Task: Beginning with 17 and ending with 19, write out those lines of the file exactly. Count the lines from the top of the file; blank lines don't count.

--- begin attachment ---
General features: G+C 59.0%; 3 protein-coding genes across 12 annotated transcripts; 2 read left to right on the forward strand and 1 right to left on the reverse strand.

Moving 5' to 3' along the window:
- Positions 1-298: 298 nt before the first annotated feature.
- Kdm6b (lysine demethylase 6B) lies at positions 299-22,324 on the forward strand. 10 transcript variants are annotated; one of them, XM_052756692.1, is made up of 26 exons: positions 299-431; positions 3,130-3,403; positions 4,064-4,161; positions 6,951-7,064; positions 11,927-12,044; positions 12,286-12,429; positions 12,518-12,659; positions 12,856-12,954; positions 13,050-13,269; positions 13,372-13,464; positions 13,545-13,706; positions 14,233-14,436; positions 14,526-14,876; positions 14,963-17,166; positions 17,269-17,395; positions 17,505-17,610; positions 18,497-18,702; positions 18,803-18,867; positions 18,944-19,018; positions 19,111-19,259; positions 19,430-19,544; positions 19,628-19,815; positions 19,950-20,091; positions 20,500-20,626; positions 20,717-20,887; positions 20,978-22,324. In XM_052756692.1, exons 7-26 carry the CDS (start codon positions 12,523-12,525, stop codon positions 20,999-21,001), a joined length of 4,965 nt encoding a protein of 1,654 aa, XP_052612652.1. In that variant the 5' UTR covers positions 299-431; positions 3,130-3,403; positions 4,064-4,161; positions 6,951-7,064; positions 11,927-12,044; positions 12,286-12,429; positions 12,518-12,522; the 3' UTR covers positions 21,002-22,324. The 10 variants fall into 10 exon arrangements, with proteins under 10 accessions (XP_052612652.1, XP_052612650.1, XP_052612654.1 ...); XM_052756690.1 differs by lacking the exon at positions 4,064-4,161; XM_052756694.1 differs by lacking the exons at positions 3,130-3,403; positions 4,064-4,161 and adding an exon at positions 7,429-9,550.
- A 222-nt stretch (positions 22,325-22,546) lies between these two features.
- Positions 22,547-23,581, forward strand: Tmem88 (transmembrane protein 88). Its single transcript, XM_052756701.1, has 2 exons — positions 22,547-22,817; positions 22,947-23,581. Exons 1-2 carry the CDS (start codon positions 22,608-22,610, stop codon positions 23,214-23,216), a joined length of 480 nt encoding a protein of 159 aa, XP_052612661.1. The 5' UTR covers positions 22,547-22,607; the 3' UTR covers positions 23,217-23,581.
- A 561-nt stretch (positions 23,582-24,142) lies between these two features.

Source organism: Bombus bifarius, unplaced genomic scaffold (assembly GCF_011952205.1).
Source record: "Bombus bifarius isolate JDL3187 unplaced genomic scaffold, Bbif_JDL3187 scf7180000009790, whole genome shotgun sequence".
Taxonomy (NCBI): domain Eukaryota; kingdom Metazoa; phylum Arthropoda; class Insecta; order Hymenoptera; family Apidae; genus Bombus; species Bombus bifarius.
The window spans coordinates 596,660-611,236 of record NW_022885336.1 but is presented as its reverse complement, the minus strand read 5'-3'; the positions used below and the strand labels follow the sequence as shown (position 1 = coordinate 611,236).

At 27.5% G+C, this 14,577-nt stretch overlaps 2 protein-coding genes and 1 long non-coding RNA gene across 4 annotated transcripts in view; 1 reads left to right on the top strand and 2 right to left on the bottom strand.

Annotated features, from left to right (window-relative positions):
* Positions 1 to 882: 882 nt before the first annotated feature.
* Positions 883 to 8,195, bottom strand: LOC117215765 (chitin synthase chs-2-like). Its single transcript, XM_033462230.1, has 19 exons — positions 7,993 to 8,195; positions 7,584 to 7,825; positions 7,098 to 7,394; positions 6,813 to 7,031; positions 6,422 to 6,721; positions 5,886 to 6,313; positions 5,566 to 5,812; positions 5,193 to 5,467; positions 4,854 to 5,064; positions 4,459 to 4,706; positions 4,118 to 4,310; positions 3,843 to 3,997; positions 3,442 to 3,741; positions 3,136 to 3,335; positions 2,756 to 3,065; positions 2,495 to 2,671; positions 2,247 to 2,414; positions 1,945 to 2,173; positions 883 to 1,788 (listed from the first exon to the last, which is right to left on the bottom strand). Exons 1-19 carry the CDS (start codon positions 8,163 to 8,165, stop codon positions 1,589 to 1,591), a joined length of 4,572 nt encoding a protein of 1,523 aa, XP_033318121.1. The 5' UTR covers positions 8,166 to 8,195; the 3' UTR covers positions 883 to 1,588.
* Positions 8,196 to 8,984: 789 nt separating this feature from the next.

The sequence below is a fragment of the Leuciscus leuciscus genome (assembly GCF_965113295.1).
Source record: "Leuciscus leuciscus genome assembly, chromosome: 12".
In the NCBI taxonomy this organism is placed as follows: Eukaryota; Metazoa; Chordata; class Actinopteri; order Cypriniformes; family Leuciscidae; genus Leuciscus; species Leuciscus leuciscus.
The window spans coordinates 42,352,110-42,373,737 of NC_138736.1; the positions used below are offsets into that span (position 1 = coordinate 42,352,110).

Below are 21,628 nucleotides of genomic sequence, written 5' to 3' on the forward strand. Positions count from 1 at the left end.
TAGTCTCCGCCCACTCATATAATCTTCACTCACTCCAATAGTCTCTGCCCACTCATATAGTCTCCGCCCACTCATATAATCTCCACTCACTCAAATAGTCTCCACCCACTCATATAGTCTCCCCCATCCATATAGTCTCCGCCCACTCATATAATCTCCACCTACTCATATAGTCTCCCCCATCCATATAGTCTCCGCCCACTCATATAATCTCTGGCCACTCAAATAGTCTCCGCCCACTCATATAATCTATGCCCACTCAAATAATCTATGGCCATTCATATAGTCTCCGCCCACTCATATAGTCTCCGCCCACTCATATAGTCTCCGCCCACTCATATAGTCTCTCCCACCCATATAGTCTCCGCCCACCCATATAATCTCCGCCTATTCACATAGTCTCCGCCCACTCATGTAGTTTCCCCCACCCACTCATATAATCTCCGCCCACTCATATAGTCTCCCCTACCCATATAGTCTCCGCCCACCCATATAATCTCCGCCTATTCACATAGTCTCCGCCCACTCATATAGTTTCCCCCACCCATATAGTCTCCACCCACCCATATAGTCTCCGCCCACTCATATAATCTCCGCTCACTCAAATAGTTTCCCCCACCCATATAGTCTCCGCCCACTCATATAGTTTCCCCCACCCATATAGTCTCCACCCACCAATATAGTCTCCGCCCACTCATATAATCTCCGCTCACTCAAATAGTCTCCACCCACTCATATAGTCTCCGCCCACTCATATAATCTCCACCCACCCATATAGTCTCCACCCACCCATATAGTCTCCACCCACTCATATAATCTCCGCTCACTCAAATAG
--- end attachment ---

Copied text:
The sequence below is a fragment of the Leuciscus leuciscus genome (assembly GCF_965113295.1).
Source record: "Leuciscus leuciscus genome assembly, chromosome: 12".
In the NCBI taxonomy this organism is placed as follows: Eukaryota; Metazoa; Chordata; class Actinopteri; order Cypriniformes; family Leuciscidae; genus Leuciscus; species Leuciscus leuciscus.